Chair announced for new Invest Alberta connected to $55,000 in PC & UCP donations

As I reported earlier, the corporation will be governed by a board of directors, including a chair and vice-chair. That board was approved today.

Earlier this month, I reported that the provincial government had intended to create Invest Alberta Corporation, an arms-length corporation that’d focus on attracting private sector investment in Alberta.

Bill 33, otherwise known as the Alberta Investment Attraction Act, passed third reading this past Monday by a vote of 25–7. Yesterday, it received royal assent, and it goes into effect as of tomorrow.

As I reported in the original news story, the corporation will be governed by a board of directors of up to 7 members, including a chair and vice-chair.

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Well, that board of directors has been chosen.

The lieutenant governor—on recommendation from Tanya Fir, the minister of economic development, trade, and tourism—approved the decision of the UCP cabinet to appoint the following individuals to Invest Alberta Corporation’s board of directors:

  • Scott Hutcheson (chair)
  • Anne McLellan (vice-chair)
  • Bob Dhillon
  • Chen Fong
  • Ashif Mawji
  • Janet Riopel
  • Adam Waterous

Scott Hutcheson will chair the board of directors. He’s the executive chair for Aspen Properties, a Calgary-based real estate management firm. In 2014, he donated over $10,000 to the PC party. He also donated $500 to Doug Schweitzer’s UCP leadership campaign in 2017. His company donated over $10,000 to Jim Prentice’s PC leadership bid in 2014, as well as $4,500 to Ric McIver’s bid in the same race. Aspen Properties donated to the PC party every year between 2004 and 2014 (except 2011) for a combined total of over $30,000, including a $2,300 donation during the 2008 election and $5,000 during the 2012 election.

Anne McLellan was a member of parliament from 1993 to 2006, representing the riding of Edmonton Centre. She served as a cabinet minister under both Jean Chretien and Paul Martin, including minister of natural resources. Between 2007 and 2016, McLellan donated over $10,000 to the provincial Liberal party, including 7 candidates in the 2008, 2012, and 2015 provincial elections: Lisa Higgerty, Jim Kane, Laurie Blakeman, Bruce Miller, Weslyn Mather, Arif Khan, and Karen Sevcik.

Bob Dhillon is founder, president, and CEO of Mainstreet Equity Corp., as well as founder and owner of National Payments. He also sat on the Economic Recovery Council. Dhillon donated $600 to the PC party in 2010. Mainstreet Equity donated $500 to Doug Horner’s PC 2008 campaign, $1,000 to Peter Sandhu’s 2012 PC campaign, $3,000 in 2014 and $15,000 to the PCs in 2014 and 2015, $30,000 to Jim Prentice’s 2014 PC leadership campaign, $990 to the Calgary–Greenway PC constituency association, $2,000 to Harman Kandola’s PC campaign, and $15,000 for the PC 2015 election campaign. National Payments donated $500 to the PCs in 2014 and $5,000 to Jim Prentice’s PC leadership campaign.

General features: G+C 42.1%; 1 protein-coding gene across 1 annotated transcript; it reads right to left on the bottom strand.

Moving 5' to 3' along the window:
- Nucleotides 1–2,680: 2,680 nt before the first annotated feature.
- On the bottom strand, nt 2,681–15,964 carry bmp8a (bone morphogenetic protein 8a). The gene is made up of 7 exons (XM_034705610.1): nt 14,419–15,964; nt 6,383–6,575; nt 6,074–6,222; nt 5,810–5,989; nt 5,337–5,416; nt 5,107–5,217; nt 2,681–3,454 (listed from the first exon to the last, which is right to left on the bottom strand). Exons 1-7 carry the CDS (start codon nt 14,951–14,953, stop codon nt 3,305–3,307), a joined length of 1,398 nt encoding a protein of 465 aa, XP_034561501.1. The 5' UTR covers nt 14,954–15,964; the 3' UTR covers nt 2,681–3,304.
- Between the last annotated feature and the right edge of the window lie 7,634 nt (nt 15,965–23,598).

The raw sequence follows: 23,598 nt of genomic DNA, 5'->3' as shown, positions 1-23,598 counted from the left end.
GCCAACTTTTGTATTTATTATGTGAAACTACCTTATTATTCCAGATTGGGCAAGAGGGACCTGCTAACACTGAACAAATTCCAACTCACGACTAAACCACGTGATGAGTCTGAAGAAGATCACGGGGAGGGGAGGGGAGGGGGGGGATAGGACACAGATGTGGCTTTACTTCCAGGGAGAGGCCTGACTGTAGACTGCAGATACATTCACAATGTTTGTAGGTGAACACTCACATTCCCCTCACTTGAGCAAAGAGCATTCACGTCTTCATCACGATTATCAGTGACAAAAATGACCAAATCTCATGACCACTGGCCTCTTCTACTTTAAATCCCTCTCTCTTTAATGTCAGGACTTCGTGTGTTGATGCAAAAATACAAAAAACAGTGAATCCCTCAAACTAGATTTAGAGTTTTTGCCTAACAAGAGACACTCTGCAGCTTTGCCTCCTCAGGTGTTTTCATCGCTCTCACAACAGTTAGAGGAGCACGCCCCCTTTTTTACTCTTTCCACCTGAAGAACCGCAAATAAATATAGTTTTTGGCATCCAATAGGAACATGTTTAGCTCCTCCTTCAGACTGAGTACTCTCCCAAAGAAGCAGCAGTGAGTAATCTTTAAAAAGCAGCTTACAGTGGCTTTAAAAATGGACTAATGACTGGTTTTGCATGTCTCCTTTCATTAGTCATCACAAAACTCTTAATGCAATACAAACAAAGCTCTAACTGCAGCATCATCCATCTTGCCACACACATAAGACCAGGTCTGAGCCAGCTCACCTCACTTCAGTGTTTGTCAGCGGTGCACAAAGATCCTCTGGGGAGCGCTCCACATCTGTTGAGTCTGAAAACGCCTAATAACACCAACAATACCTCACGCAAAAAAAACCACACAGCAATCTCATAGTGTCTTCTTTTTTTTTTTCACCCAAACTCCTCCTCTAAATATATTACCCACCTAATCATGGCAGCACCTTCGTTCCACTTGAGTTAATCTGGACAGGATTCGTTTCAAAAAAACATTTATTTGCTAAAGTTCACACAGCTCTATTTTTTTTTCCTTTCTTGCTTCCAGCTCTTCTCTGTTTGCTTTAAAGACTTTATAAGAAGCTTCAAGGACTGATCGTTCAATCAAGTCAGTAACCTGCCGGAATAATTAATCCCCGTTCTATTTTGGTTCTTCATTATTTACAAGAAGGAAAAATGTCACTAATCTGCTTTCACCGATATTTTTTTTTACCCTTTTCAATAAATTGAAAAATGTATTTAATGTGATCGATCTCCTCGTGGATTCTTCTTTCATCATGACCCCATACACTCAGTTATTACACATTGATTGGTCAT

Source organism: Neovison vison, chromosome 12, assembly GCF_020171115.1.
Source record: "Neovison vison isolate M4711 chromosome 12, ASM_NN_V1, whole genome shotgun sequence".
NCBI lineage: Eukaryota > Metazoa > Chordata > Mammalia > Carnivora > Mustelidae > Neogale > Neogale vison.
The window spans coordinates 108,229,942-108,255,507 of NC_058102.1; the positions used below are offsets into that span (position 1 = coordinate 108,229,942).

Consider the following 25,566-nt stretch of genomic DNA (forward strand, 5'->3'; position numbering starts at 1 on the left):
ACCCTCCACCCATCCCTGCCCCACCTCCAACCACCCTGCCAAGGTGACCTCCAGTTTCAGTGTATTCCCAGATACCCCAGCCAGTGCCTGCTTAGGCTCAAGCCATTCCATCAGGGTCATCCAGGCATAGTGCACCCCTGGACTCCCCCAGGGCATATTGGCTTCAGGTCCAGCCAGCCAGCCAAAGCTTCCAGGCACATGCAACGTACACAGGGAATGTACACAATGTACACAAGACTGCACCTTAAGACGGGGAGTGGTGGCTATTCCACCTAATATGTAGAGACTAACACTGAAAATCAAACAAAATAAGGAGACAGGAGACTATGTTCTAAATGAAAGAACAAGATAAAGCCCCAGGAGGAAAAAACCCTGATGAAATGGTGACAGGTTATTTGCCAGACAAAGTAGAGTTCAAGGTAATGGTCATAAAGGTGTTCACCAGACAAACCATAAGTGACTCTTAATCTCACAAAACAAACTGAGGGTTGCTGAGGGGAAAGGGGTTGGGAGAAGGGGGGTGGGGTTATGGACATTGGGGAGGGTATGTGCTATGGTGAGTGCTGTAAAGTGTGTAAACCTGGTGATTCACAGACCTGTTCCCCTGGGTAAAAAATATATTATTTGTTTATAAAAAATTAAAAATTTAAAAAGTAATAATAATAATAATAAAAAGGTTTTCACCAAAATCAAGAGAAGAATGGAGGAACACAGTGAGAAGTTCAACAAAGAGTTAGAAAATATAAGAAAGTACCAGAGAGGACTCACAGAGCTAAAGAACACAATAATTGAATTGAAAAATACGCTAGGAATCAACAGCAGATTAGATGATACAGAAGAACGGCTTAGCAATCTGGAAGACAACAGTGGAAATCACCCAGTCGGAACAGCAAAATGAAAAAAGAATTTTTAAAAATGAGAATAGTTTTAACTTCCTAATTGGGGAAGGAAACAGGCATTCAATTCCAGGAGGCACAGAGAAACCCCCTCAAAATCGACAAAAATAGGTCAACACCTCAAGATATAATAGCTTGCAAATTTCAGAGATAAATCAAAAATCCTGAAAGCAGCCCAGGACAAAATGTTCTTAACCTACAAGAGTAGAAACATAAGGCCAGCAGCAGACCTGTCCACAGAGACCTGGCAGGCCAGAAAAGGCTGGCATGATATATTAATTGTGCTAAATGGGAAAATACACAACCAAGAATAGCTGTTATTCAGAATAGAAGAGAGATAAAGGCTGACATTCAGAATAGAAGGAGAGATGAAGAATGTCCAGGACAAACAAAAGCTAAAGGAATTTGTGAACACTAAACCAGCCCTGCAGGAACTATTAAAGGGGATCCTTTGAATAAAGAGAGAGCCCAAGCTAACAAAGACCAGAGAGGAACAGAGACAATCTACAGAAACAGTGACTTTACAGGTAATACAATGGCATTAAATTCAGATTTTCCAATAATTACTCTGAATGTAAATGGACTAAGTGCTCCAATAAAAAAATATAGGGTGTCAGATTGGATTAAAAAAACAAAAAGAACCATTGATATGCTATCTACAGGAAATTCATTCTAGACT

Chen Fong is a professor emeritus of radiology with the University of Calgary. He donated to the PC, Alberta, and Wildrose parties between 2004 and 2017, including $1,000 to Ralph Klein in the 2004 election; $2,000 to Donna Kennedy-Glans and $1,000 to Farouk Adatia in the 2012 election; and $2,000 to Greg Clark and and $1,000 to Prentice in the 2014 byelection. He also donated $10,000 to Prentice’s 2014 PC leadership bid.

Ashif Mawji is a venture partner with Rising Tide VC. He donated $2,500 to the PC party in 2013, as well as $1,000 to Stephen Mandel’s 2014 PC election campaign. His spouse, Zainul Mawji, donated $2,500 to the PC party in 2013.

Janet Riopel is the president and CEO of the Edmonton Chamber of Commerce. She donated $675 to the Alberta NDP in both 2008 and 2016.

Adam Waterous is the CEO of Waterous Energy Fund a private equity fund that invests in oil and gas businesses. During the 2015 election, he donated $20,000 to the Wildrose Party. He donated $1,575 to the NDP in 2018 and $3,000 to the UCP in 2019.

All appointments are until 2023.

The chair will receive a $20,000 retainer every year, as well as $400 for each meeting attended.

The vice-chair’s annual retainer will be $10,ooo, unless she has to fill in for the chair; then it switches to $20,000. She will receive $300 per meeting attended as vice-chair and $400 as chair.

Other board members are entitled to a $10,000 annual retainer, as well as $300 per meeting attended.

All board members (including chair and vice-chair) can also be reimbursed for airfare, meals, accommodations, ground transportation, hosting, and personal expenses.

This board will oversee the corporation’s operations and investment attraction activities, which includes $6 million in annual operating funding promised by the provincial government for the next 3 years.

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By Kim Siever

Kim Siever is an independent queer journalist based in Lethbridge, Alberta. He writes daily news articles, focusing on politics and labour.

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